Mali Blues in Lisbon

Ali Farka Toure in concert.

21 Apr Mali Blues in Lisbon

Ali Farka Touré


Now that our hero Ali Farka Touré has passed on from mortality to immortality, I cherish even more my memories of his brilliant concert on 22 July 2005 in Lisbon. In the open air in Monsanto Park, high above Lisbon with broad views of the city and the River Tagus. Wine and a cigar at hand.

Being Dutch, and uncertain about how many people would attend, we arrived early and were able to choose the best seats. Being Portuguese, arriving rather late, other music lovers gradually trickled in. While the day before Manecas Costa from Guinea-Bissau had given it his all and played as if there was no tomorrow, now the pre-programme was an uninspiring Mozambican band which constantly called on the audience to buy their CDs.

Finally they disappear from the stage and the Keil do Amaral amphitheatre is now packed with some 12.000 Mali blues lovers. Suddenly there he is: the Mayor of Niafunké, energetic, elated, wearing his familiar brimmed hat. Making broad, wide-armed gestures to his immediately delirious audience. “Merrrci, merrci beaucoup, Lisbonne!”. Within seconds Ali’s band bursts into an extended intro of ‘Diaraby’, followed up by the equally great ‘Karaw’. The sound thrills through us; the tempo high. For nearly 90 minutes Touré storms through his repertoire from the highlights of his collaboration with Ry Cooder to his new record ‘In the Heart of the Moon’. Ali Magassa excels on guitar, backed up by the solid bass runs by Ouman Diallo, while the Portuguese audience sits on the edge of their seats. Touré is visibly pleasantly surprised and increases the tempo even more.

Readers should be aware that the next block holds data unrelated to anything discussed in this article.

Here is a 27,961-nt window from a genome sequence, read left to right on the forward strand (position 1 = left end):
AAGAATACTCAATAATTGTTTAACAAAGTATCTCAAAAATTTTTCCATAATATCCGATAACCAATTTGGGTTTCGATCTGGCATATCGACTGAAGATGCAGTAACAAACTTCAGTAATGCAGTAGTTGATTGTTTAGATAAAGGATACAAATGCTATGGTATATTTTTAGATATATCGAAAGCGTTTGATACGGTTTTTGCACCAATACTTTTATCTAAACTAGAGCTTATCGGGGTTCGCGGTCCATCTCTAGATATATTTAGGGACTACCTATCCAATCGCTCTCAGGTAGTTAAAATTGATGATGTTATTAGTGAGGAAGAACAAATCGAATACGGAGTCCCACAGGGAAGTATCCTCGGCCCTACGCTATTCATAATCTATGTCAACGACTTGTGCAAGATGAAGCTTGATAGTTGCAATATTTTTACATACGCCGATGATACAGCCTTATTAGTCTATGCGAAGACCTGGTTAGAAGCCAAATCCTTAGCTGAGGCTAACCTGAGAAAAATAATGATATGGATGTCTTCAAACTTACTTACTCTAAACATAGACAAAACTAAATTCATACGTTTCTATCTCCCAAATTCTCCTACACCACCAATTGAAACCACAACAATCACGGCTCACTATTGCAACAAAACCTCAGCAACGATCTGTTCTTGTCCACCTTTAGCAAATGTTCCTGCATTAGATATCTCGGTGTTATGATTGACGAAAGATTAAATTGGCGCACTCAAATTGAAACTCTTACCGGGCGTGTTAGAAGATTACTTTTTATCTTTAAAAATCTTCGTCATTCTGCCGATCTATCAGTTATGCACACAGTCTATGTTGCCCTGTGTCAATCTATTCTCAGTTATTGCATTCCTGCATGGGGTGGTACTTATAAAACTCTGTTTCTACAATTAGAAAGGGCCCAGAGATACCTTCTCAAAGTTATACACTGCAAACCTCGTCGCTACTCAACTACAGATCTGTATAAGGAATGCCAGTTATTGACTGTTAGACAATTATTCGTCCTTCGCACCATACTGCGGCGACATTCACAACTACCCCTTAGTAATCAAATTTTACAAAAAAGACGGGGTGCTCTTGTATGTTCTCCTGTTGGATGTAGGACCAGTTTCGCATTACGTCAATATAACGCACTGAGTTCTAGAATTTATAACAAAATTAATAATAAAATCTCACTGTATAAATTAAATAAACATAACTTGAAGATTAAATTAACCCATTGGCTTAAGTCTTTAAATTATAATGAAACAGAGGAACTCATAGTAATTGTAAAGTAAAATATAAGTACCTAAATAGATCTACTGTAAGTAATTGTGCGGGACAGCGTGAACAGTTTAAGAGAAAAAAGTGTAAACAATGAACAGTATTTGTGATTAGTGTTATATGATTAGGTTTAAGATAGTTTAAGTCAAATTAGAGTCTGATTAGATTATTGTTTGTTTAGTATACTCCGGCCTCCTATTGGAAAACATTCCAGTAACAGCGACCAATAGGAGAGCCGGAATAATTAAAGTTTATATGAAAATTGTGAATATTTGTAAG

Suddenly, the stage is cleared and Tomani Diabaté, the star player of the kora, appears. Touré and Diabaté play four duets, with such harmony  and intensity that the audience is mesmerized. For two full hours Ali Farka Touré under a clear Portuguese starry sky. Who could ask for more? Applause for nearly 15 minutes, one encore ‘Goye Kur’ is his farewell to us. A broad wave of his hat, a bow, ‘merrrci’ and the party is over, half hour after midnight. At the back of the grounds the world music seller is completely sold out of his Touré stock.

What we did not know then was that Touré was already seriously ill and constantly accompanied by a nurse. The Mali Blues gig in Lisbon turned out to be his penultimate performance. The last one of all took place in Nice and was heartrendingly disturbed by skinheads…

With thanks to Jenny de Sonneville